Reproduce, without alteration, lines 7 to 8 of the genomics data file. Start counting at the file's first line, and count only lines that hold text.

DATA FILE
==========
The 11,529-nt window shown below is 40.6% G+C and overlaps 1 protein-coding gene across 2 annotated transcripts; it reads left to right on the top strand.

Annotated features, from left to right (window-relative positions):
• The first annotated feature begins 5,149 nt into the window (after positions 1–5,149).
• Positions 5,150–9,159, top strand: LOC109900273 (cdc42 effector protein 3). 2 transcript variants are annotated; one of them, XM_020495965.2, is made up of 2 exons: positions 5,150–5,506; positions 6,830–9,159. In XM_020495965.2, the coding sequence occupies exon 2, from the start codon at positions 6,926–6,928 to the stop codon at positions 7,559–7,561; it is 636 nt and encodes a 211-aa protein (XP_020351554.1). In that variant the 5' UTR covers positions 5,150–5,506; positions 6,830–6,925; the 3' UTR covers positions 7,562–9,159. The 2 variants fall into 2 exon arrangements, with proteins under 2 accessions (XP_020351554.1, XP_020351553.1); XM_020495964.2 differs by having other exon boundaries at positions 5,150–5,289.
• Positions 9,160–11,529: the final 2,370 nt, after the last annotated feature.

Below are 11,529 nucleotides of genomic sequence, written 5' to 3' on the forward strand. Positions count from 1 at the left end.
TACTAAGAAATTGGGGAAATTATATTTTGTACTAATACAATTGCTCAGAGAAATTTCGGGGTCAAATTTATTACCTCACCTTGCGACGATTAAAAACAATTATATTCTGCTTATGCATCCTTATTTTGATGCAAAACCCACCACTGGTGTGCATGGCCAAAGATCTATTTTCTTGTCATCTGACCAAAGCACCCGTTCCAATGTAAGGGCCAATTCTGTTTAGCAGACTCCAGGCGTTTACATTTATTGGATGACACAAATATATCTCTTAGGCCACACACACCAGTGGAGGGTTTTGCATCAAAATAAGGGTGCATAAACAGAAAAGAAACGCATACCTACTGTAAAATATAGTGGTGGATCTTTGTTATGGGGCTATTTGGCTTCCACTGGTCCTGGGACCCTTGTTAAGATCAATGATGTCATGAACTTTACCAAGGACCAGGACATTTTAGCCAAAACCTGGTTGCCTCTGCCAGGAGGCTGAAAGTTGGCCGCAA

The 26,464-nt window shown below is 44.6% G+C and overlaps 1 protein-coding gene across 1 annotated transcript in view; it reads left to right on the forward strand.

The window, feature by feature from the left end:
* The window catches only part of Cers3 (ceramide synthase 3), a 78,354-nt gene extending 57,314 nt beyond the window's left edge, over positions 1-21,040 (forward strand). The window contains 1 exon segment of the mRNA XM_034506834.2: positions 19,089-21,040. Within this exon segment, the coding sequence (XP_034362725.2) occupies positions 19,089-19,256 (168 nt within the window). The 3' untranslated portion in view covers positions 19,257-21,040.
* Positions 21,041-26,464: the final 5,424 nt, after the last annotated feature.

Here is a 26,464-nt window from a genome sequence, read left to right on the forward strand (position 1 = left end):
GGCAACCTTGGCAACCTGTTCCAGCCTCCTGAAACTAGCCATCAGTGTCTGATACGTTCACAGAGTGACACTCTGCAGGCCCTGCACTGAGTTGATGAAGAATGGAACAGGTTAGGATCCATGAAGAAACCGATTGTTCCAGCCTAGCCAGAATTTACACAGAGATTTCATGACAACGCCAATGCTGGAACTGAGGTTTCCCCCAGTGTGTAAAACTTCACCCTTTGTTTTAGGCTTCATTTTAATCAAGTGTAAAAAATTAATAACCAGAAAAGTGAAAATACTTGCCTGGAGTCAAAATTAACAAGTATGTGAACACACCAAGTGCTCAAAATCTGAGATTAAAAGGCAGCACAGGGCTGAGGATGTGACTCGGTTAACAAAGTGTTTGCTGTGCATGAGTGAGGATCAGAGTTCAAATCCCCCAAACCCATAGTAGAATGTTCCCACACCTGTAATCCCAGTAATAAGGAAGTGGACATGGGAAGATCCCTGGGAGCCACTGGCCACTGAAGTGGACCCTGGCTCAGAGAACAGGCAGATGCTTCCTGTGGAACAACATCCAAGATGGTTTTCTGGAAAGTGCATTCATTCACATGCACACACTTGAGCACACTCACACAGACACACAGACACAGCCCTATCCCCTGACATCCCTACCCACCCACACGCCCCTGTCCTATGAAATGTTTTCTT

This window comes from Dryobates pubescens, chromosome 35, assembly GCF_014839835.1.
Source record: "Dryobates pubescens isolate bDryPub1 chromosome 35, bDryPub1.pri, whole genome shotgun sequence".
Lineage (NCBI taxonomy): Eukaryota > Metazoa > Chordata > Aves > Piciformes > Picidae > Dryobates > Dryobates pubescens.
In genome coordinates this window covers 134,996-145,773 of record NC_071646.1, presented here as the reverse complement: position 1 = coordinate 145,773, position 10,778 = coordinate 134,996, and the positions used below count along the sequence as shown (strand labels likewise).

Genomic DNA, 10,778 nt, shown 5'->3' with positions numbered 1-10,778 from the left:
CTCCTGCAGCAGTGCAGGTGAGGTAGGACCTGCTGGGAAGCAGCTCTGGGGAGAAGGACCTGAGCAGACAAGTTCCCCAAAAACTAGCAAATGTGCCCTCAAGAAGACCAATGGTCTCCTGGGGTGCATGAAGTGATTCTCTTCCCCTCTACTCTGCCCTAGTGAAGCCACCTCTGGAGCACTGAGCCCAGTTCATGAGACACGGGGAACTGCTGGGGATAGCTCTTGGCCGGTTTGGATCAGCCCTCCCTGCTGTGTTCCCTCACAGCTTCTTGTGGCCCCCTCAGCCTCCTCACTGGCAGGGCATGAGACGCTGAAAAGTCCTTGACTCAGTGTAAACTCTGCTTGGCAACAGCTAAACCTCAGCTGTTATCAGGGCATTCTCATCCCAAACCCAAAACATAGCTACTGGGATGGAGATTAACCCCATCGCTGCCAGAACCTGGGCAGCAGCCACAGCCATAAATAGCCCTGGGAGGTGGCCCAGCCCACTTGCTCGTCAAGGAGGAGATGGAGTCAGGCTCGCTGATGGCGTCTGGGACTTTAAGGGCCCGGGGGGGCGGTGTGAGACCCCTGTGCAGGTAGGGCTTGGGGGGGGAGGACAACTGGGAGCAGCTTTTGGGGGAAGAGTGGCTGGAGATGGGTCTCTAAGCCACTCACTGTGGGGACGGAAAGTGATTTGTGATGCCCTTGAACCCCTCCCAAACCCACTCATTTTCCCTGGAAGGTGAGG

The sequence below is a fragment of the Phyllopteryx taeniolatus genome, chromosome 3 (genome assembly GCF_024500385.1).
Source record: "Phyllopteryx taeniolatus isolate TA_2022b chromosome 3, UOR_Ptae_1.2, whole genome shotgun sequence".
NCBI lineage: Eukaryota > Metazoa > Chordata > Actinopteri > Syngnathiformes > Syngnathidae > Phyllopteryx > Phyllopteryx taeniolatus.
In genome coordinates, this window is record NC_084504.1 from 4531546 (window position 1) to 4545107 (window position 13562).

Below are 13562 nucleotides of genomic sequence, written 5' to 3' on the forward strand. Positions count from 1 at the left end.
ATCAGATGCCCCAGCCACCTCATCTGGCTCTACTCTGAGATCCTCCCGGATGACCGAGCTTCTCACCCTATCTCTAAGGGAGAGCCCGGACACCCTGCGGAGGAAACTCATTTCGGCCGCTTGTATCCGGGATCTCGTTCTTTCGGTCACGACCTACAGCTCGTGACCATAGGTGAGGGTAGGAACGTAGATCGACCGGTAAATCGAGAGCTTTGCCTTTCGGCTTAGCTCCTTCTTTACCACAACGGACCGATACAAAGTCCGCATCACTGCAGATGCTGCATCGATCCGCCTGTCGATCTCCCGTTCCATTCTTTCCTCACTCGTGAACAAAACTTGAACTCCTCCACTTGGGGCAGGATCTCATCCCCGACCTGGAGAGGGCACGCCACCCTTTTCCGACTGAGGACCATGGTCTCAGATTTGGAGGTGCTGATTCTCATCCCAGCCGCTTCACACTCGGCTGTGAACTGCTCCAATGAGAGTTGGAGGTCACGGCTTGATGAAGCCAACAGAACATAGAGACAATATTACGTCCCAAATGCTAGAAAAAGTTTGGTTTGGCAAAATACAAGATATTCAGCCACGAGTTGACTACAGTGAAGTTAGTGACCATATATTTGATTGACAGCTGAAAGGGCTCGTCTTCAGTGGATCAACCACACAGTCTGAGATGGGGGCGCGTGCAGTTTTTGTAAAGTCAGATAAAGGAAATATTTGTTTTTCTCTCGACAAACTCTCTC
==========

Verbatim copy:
TACTAAGAAATTGGGGAAATTATATTTTGTACTAATACAATTGCTCAGAGAAATTTCGGGGTCAAATTTATTACCTCACCTTGCGACGATTAAAAACAATTATATTCTGCTTATGCATCCTTATTTTGATGCAAAACCCACCACTGGTGTGCATGGCCAAAGATCTATTTTCTTGTCATCTGACCAAAGCACCCGTTCCAATGTAAGGGCCAATTCTGTTTAGCAGACTCCAGGCGTTTACATTTATTGGATGACACAAATATATCTCTTAGGCCACACACACCAGTGGAGGGTTTTGCATCAAAATAAGGGTGCATAAACAGAAAAGAAACGCATACCTACTGTAAAATATAGTGGTGGATCTTTGTTATGGGGCTATTTGGCTTCCACTGGTCCTGGGACCCTTGTTAAGATCAATGATGTCATGAACTTTACCAAGGACCAGGACATTTTAGCCAAAACCTGGTTGCCTCTGCCAGGAGGCTGAAAGTTGGCCGCAA

The 26,464-nt window shown below is 44.6% G+C and overlaps 1 protein-coding gene across 1 annotated transcript in view; it reads left to right on the forward strand.